A news report in November 2014, to which I have not been able to find a follow up, quoted the KZNSB CEO as suggesting that the Sharks Board be able to sell shark meat, fins, and other curios manufactured from shark products (such as teeth) in order to raise funds. The difficulty with this suggestion – which is expressly forbidden in the 2008 KwaZulu Natal Sharks Board Act – is that it could create an incentive not to release live sharks caught in the nets, or for the Sharks Board to deliberately harvest sharks in order to turn a profit.

In summary

What I hope I have provided is an overview of some facts about the Sharks Board that can be obtained from publicly available sources, all of which I have linked to in the text. I will do two follow up posts in which I will look at the origins of the Sharks Board and the legislation (from 1964 and 2008) that gives it its mandate and legal structure. Do ways exist in which concerned, rational, ocean loving citizens can work to create a future in which the South African coastline is free of nets and drum lines? What kind of things should we support in order to make the whole of South Africa – and not just Cape Town – a world leader in shark mitigation techniques?

At the very least an understanding of the entity that is the Sharks Board may assist in determining whether a particular form of activism or protest about its activities is likely to have any effect. And if a form of protest is not going to be ineffective, regardless of the passion and enthusiasm behind it, those energies could be better spent on one of the many other threats to the marine environment.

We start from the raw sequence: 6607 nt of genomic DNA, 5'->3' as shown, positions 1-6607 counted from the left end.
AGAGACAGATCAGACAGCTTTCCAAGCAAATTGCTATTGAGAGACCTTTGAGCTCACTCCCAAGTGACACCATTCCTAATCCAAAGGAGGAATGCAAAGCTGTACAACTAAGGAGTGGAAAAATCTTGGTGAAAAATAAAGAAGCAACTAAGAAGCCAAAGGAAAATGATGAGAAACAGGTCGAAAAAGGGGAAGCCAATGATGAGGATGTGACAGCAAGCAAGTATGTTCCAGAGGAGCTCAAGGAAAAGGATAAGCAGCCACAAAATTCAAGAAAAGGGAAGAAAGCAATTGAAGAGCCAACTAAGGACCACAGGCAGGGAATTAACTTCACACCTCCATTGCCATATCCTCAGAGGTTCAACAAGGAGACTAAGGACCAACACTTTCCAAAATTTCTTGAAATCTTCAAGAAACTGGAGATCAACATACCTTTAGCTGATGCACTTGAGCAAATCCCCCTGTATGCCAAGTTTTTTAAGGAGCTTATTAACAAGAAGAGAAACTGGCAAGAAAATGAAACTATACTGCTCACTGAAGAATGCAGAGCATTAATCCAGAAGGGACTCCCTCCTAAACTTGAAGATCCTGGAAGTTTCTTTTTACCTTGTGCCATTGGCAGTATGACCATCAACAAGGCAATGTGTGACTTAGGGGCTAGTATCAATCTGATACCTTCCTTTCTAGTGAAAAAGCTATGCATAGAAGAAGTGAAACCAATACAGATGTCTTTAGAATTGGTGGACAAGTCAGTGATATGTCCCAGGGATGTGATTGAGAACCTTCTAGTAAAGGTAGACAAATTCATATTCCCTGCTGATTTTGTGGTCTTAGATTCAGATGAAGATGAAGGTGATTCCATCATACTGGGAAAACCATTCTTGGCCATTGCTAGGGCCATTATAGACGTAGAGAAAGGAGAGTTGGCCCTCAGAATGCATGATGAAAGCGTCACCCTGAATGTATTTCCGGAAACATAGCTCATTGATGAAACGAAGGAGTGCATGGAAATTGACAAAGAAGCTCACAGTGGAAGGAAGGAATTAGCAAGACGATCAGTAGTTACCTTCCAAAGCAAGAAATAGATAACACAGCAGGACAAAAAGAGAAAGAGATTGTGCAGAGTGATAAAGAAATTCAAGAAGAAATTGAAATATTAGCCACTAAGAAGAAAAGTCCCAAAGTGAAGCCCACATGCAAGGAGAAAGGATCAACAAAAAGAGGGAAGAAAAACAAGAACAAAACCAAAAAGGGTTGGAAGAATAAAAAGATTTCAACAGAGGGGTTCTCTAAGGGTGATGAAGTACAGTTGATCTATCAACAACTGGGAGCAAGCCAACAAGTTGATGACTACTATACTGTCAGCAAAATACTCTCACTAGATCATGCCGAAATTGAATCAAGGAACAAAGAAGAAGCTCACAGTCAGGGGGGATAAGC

Southern African Shark & Ray Symposium 2015 – first day

The view from the top of Red Hill, over SImon's Town
The view from the top of Red Hill, over Simon’s Town

Earlier this week I had the great privilege of attending the 3rd Southern African Shark and Ray Symposium, which was held from 7-9 September at the Blue Horizon Estate above Simon’s Town. I am not a shark scientist (these days I am probably best described as a lapsed mathematician) but have an interest in the subject so I went to listen. If I had to provide some bite-sized takeaways from the first day of the symposium, jotted down without applying any of the science communication principles I learned at the workshop yesterday, it would be these:

  • Shark mitigation – avoiding negative interactions between humans and sharks – is HARD and a lot of smart people are working on the problem.
  • The City of Cape Town is a world leader in shark mitigation efforts, along with Shark Spotters. They really think about the problem, and care about both people and sharks.